How fast do CRTs shoot electrons?

1. Jan 19, 2012

Ralphonsicus

Thanks.

2. Jan 19, 2012

zahero_2007

It must be less than the speed of light.

3. Jan 19, 2012

Ralphonsicus

Yes I know that because electrons have mass and therefore (according to special relativity) they cannot reach light speed. But that wasn't the question, the question was HOW FAST do CRTs shoot electrons (on average)?

4. Jan 19, 2012

QuantumPion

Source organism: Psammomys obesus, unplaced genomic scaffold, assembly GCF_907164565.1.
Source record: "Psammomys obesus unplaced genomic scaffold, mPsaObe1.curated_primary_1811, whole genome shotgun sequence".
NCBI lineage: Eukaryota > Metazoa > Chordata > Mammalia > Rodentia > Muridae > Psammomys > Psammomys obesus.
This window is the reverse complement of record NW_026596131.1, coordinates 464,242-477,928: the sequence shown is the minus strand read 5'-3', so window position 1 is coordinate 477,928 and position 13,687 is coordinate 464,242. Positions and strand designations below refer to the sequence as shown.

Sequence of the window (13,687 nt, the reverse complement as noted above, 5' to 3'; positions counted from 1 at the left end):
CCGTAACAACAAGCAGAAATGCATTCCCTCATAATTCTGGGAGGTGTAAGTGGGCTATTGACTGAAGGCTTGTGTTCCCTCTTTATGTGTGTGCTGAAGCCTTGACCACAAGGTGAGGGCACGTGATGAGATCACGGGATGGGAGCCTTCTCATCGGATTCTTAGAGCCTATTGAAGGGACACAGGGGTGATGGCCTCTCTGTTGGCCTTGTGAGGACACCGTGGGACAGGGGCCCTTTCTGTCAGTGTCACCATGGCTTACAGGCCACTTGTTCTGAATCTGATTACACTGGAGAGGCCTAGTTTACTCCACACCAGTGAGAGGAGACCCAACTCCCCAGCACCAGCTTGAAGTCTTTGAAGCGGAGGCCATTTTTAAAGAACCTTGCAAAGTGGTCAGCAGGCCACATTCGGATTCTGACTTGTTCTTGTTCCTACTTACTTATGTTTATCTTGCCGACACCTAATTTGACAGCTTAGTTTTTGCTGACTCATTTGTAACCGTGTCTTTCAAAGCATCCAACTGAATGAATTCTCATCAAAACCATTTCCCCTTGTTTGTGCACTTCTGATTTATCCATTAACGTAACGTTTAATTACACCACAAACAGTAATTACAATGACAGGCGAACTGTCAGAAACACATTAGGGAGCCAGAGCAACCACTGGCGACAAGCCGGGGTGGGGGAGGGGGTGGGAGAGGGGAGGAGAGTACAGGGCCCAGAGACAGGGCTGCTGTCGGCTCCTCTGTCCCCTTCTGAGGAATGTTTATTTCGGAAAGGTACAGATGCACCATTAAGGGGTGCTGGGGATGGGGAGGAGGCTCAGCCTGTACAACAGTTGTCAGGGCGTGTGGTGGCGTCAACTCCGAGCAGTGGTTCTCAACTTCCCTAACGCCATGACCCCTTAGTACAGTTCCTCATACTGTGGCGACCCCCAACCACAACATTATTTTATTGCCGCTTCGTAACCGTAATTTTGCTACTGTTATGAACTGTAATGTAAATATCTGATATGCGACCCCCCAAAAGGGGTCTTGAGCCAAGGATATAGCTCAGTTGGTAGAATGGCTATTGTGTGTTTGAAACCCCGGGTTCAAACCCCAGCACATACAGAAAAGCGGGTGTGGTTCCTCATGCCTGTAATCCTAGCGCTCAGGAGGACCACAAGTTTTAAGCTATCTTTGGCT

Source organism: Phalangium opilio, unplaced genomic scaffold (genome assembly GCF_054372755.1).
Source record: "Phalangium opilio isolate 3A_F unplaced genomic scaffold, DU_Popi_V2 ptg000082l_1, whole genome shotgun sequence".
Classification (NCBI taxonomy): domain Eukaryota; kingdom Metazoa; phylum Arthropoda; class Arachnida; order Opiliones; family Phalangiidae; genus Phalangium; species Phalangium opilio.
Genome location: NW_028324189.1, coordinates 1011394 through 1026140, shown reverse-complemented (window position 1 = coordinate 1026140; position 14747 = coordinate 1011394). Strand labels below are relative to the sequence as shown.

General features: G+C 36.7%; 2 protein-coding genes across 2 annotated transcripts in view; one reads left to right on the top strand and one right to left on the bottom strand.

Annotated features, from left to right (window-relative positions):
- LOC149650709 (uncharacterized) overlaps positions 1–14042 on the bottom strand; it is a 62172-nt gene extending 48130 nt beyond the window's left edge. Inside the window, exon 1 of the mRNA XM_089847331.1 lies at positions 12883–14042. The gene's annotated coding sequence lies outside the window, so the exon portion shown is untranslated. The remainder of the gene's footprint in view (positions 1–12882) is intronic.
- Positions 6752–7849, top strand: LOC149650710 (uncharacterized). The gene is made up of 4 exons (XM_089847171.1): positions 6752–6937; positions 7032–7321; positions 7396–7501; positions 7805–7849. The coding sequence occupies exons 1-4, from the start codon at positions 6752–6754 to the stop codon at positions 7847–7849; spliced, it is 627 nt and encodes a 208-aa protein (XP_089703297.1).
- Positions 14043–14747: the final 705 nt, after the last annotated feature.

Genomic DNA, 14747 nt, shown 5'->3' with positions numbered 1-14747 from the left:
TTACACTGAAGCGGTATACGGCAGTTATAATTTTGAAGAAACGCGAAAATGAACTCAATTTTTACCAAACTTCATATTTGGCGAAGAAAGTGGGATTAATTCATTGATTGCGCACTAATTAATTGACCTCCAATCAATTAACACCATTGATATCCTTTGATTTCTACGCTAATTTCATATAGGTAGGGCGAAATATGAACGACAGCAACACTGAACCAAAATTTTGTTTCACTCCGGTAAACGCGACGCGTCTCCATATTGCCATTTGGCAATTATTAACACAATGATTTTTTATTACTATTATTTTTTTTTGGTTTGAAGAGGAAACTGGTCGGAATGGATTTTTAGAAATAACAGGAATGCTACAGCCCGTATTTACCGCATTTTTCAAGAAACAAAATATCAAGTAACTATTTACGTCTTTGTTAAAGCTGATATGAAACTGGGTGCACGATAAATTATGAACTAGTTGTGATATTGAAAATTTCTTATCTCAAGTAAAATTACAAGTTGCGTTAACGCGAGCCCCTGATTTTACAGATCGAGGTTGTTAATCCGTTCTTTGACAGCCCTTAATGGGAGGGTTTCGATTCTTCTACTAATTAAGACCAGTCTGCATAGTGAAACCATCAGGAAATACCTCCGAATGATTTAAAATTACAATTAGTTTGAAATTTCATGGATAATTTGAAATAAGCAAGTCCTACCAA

With a quick bit of googling I found that the voltage of a CRT TV cathode is 400 V. Therefore an electron accelerated will obtain 400 eV of energy. The speed of an 400 eV electron is 1.18*10^7 m/s or ~4% of the speed of light.

5. Jan 19, 2012

Hepth

In a large tube-TV the accelerating voltage the electron feels is about 25,000 Volts, so a rough non-relativistic approximation says that will be about 1/3 the speed of light.

http://hypertextbook.com/facts/2000/MichelleHong.shtml

6. Jan 19, 2012

QuantumPion

Oops, dunno how I came up with 400 V. Maybe that's for a ye olde oscilloscope or something.

7. Jan 19, 2012

Ralphonsicus

Haha it's grand, thanks all.